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That is really impressive stuff. I'm experimenting with ball-and-socket joints myself, but I don't think I'd be able to do them as integrated prints due to the scale I'm working at, and because I think the clearances I'd need to allow to prevent fusing would make them too loose for my purposes.
@ Whystler: I'm not quite sure what you mean. Why have the previous attempts failed?
Previous attempts of this sort, with such an enclosure, would fuse the parts together even at the recommended clearance. Shapeways staff advised that we make the enclosing structure more open. But this was a long while ago. In the forums somewhere, there should be a post I made about ball joints with pictures of how mine fused.
Fusing is of course the big risk with these sort of objects. I found a tutorial on mechanical parts (http://www.shapeways.com/tutorials/designing_mechanical_parts_for_3d_printing) that suggested 0.6mm was a good rule of thumb for clearances, so I made sure that each critical clearance was exactly that, and I've never had a problem with fusing.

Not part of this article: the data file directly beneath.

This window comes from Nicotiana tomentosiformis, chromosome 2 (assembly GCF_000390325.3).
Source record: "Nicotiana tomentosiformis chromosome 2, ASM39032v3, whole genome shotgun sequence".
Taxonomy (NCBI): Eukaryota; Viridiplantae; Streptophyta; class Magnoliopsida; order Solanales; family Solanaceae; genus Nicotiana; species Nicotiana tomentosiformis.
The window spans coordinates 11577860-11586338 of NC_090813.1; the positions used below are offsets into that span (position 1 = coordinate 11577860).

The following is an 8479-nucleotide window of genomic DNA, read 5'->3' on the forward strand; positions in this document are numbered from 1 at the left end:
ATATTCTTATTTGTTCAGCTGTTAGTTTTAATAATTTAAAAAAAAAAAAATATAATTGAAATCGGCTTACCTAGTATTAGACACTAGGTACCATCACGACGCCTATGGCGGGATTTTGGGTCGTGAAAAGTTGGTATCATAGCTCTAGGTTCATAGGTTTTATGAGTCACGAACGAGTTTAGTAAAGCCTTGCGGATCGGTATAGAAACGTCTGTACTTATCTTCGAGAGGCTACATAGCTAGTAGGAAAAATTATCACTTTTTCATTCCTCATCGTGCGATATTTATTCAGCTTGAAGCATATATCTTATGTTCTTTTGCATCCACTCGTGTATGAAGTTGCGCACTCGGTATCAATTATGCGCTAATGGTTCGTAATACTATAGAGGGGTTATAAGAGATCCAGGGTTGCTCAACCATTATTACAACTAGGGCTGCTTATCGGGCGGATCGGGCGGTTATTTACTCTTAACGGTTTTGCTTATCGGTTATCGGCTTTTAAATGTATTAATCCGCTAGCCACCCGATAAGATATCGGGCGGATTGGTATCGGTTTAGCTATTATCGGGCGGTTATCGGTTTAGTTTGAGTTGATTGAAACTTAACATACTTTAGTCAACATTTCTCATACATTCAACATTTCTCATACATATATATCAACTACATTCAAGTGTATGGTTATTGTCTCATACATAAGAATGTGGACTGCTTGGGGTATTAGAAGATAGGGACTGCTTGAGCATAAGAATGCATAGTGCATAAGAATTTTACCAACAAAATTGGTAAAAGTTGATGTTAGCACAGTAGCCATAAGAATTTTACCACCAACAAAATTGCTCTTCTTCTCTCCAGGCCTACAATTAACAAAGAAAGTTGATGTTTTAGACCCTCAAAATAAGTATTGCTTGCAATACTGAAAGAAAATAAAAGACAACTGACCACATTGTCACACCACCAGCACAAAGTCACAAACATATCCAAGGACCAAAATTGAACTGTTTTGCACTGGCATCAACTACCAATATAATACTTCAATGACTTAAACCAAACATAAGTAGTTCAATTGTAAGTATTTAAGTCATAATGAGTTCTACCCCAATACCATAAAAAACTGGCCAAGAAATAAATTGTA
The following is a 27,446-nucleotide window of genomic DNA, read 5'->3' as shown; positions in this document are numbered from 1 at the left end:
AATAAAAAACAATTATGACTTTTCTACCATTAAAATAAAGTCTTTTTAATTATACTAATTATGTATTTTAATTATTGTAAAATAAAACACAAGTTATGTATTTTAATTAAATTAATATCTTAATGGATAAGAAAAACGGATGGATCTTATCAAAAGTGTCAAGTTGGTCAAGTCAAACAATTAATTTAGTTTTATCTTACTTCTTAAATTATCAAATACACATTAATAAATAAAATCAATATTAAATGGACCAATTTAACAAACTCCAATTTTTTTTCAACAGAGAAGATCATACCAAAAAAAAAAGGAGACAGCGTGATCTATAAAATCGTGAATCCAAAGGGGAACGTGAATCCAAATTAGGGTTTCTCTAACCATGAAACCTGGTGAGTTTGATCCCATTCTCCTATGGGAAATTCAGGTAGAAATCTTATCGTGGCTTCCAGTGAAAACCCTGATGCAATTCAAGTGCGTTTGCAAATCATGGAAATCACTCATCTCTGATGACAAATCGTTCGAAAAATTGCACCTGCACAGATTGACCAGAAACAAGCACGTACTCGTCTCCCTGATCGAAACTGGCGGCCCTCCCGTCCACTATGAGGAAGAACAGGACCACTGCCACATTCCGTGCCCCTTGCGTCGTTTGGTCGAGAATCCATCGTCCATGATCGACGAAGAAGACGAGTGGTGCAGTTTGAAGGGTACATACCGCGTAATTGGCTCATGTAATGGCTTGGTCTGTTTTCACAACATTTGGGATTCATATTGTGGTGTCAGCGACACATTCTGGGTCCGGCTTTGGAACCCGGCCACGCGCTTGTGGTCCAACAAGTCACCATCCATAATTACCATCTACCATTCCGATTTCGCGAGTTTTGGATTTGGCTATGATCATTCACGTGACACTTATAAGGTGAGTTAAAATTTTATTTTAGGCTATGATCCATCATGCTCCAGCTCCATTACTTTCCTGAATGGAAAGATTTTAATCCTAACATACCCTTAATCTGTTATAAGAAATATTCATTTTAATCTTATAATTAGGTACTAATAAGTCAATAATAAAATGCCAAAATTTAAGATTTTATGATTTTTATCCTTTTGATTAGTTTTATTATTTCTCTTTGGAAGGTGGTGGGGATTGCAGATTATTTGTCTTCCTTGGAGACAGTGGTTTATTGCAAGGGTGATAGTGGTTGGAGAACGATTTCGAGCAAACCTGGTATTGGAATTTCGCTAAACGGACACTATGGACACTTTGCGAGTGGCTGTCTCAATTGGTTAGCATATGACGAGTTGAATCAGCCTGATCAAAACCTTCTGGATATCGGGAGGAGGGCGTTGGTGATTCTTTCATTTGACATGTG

Well ... okay. I did have one, but it was my fault. I created a double length version of this same piece, and instead of an easy circular array I had to loop it around in a wonkish way to get it to fit into the build volume of the printer. I created a 3D path to array the pieces around (manually) and almost every aspect of doing so was a PITA. The result though was worthwhile: http://www.shapeways.com/model/118139/string_of_pearls___extra_long.html
What I stuffed up was the clearance between the pieces that crossed over close to each other, but all that happened was that there was a small bit of distortion on those pieces. Nothing fused.
I've designed other full chains as well, and I've added some more photos to my site of those today, so feel free to check those out too. Same clearances apply.